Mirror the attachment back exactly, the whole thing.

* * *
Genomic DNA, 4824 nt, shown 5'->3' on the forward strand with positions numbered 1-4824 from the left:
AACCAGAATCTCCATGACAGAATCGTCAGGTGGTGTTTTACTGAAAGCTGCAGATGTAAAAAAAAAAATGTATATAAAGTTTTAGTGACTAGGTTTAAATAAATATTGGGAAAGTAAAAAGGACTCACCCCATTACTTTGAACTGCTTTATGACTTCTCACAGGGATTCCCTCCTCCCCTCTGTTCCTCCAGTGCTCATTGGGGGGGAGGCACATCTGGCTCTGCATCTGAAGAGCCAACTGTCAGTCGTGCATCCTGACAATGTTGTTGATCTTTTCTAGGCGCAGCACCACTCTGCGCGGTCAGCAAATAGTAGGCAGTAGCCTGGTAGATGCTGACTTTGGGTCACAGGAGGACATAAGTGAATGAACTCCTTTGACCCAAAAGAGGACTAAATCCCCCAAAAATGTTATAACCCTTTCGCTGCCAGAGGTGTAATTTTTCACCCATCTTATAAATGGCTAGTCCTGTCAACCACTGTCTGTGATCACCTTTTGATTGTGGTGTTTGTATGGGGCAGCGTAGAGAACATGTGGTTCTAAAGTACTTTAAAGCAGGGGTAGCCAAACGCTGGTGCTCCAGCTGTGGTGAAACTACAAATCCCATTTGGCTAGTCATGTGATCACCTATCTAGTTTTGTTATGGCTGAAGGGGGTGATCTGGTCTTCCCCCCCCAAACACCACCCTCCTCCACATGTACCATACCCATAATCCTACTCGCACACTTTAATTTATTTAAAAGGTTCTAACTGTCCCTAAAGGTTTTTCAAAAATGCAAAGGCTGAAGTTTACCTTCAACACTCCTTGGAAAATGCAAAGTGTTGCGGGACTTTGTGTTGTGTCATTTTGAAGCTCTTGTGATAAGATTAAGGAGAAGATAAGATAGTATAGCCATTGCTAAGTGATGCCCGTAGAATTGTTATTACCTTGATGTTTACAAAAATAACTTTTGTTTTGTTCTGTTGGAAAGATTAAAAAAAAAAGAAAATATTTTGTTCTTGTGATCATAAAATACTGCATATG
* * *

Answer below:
Genomic DNA, 4824 nt, shown 5'->3' on the forward strand with positions numbered 1-4824 from the left:
AACCAGAATCTCCATGACAGAATCGTCAGGTGGTGTTTTACTGAAAGCTGCAGATGTAAAAAAAAAAATGTATATAAAGTTTTAGTGACTAGGTTTAAATAAATATTGGGAAAGTAAAAAGGACTCACCCCATTACTTTGAACTGCTTTATGACTTCTCACAGGGATTCCCTCCTCCCCTCTGTTCCTCCAGTGCTCATTGGGGGGGAGGCACATCTGGCTCTGCATCTGAAGAGCCAACTGTCAGTCGTGCATCCTGACAATGTTGTTGATCTTTTCTAGGCGCAGCACCACTCTGCGCGGTCAGCAAATAGTAGGCAGTAGCCTGGTAGATGCTGACTTTGGGTCACAGGAGGACATAAGTGAATGAACTCCTTTGACCCAAAAGAGGACTAAATCCCCCAAAAATGTTATAACCCTTTCGCTGCCAGAGGTGTAATTTTTCACCCATCTTATAAATGGCTAGTCCTGTCAACCACTGTCTGTGATCACCTTTTGATTGTGGTGTTTGTATGGGGCAGCGTAGAGAACATGTGGTTCTAAAGTACTTTAAAGCAGGGGTAGCCAAACGCTGGTGCTCCAGCTGTGGTGAAACTACAAATCCCATTTGGCTAGTCATGTGATCACCTATCTAGTTTTGTTATGGCTGAAGGGGGTGATCTGGTCTTCCCCCCCCAAACACCACCCTCCTCCACATGTACCATACCCATAATCCTACTCGCACACTTTAATTTATTTAAAAGGTTCTAACTGTCCCTAAAGGTTTTTCAAAAATGCAAAGGCTGAAGTTTACCTTCAACACTCCTTGGAAAATGCAAAGTGTTGCGGGACTTTGTGTTGTGTCATTTTGAAGCTCTTGTGATAAGATTAAGGAGAAGATAAGATAGTATAGCCATTGCTAAGTGATGCCCGTAGAATTGTTATTACCTTGATGTTTACAAAAATAACTTTTGTTTTGTTCTGTTGGAAAGATTAAAAAAAAAAGAAAATATTTTGTTCTTGTGATCATAAAATACTGCATATG